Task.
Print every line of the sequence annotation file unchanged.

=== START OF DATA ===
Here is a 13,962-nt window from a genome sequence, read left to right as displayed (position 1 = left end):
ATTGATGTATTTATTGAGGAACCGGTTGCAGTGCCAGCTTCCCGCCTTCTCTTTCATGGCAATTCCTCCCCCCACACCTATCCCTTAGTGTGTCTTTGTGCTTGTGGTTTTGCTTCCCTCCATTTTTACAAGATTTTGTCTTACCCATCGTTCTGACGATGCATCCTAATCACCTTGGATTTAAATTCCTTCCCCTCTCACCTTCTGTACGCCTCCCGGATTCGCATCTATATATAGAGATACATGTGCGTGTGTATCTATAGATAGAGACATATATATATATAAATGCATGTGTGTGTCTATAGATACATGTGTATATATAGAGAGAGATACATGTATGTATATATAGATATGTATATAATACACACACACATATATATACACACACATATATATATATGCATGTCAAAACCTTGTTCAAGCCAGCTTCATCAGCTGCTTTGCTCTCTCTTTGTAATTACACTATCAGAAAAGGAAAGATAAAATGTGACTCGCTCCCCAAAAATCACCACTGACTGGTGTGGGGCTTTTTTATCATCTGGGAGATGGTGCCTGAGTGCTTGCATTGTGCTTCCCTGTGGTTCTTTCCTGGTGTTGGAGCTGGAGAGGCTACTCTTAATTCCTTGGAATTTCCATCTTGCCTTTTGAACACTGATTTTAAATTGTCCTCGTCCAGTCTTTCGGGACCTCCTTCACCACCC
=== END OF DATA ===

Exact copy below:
Here is a 13,962-nt window from a genome sequence, read left to right as displayed (position 1 = left end):
ATTGATGTATTTATTGAGGAACCGGTTGCAGTGCCAGCTTCCCGCCTTCTCTTTCATGGCAATTCCTCCCCCCACACCTATCCCTTAGTGTGTCTTTGTGCTTGTGGTTTTGCTTCCCTCCATTTTTACAAGATTTTGTCTTACCCATCGTTCTGACGATGCATCCTAATCACCTTGGATTTAAATTCCTTCCCCTCTCACCTTCTGTACGCCTCCCGGATTCGCATCTATATATAGAGATACATGTGCGTGTGTATCTATAGATAGAGACATATATATATATAAATGCATGTGTGTGTCTATAGATACATGTGTATATATAGAGAGAGATACATGTATGTATATATAGATATGTATATAATACACACACACATATATATACACACACATATATATATATGCATGTCAAAACCTTGTTCAAGCCAGCTTCATCAGCTGCTTTGCTCTCTCTTTGTAATTACACTATCAGAAAAGGAAAGATAAAATGTGACTCGCTCCCCAAAAATCACCACTGACTGGTGTGGGGCTTTTTTATCATCTGGGAGATGGTGCCTGAGTGCTTGCATTGTGCTTCCCTGTGGTTCTTTCCTGGTGTTGGAGCTGGAGAGGCTACTCTTAATTCCTTGGAATTTCCATCTTGCCTTTTGAACACTGATTTTAAATTGTCCTCGTCCAGTCTTTCGGGACCTCCTTCACCACCC